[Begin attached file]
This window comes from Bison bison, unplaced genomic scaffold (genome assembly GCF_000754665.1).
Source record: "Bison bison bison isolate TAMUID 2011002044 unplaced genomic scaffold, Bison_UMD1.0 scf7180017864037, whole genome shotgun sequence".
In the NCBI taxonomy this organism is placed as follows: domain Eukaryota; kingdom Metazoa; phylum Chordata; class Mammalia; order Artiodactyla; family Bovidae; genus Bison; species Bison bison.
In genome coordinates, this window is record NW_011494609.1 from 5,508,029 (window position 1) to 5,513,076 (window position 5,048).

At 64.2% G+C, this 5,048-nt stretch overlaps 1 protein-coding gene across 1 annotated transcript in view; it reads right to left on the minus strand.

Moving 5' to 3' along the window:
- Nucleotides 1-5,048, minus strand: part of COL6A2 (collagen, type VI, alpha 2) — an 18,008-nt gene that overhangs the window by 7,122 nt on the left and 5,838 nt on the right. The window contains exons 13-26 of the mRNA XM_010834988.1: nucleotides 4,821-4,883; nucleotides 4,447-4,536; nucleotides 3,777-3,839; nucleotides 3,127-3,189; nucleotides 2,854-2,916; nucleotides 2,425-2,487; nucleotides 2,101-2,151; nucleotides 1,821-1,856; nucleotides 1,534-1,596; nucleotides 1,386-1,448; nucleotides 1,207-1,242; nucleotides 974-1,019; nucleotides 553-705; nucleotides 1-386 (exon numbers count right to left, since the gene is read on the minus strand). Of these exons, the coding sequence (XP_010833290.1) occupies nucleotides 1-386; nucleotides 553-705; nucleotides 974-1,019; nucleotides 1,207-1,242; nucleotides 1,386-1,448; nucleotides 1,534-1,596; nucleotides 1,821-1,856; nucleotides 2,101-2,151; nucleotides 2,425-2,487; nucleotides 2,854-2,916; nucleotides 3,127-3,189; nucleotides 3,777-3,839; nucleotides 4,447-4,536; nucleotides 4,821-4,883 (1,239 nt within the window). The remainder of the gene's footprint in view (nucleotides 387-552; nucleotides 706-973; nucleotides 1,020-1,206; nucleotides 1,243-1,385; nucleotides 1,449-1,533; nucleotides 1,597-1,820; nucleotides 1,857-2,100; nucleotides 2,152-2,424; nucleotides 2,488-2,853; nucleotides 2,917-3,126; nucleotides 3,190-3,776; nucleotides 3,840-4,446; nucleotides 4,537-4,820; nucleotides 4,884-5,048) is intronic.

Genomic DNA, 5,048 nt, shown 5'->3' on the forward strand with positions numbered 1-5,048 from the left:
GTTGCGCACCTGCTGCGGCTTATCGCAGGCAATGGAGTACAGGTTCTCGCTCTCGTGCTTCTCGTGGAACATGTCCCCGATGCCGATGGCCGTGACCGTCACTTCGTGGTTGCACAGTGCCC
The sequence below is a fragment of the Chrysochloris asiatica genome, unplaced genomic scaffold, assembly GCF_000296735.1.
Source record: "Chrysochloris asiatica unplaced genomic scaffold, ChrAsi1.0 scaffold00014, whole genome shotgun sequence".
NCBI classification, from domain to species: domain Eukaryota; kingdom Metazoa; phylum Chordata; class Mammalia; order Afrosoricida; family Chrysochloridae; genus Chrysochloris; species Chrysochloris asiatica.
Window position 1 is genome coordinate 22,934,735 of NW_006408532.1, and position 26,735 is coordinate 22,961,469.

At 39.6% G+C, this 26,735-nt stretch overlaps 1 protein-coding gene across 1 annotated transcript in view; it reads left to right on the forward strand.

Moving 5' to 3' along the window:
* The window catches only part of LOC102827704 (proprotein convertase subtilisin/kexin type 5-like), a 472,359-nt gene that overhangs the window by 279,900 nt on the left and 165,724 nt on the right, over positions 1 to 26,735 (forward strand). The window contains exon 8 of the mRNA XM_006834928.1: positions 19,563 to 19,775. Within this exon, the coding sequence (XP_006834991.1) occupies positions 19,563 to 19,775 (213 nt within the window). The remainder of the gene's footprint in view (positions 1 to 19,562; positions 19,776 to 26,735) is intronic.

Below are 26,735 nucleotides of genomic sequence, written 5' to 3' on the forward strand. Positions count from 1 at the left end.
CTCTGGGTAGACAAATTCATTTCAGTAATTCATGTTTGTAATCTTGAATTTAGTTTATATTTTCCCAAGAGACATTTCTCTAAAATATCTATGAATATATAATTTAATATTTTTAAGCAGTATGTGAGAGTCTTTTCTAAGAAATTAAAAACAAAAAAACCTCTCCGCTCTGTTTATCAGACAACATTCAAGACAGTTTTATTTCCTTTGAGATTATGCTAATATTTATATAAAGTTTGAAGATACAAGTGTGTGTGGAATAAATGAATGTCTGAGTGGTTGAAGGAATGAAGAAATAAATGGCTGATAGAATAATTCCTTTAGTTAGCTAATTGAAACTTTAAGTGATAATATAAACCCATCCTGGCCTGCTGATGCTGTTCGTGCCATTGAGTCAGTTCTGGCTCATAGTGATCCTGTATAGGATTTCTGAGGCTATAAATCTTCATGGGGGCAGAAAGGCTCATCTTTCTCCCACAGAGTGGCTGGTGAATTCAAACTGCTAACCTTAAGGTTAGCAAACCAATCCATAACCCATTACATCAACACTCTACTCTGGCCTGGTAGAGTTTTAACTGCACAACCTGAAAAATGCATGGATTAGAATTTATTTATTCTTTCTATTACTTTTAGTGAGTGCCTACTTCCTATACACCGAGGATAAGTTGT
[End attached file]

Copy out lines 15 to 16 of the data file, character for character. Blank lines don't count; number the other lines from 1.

Moving 5' to 3' along the window:
* The window catches only part of LOC102827704 (proprotein convertase subtilisin/kexin type 5-like), a 472,359-nt gene that overhangs the window by 279,900 nt on the left and 165,724 nt on the right, over positions 1 to 26,735 (forward strand). The window contains exon 8 of the mRNA XM_006834928.1: positions 19,563 to 19,775. Within this exon, the coding sequence (XP_006834991.1) occupies positions 19,563 to 19,775 (213 nt within the window). The remainder of the gene's footprint in view (positions 1 to 19,562; positions 19,776 to 26,735) is intronic.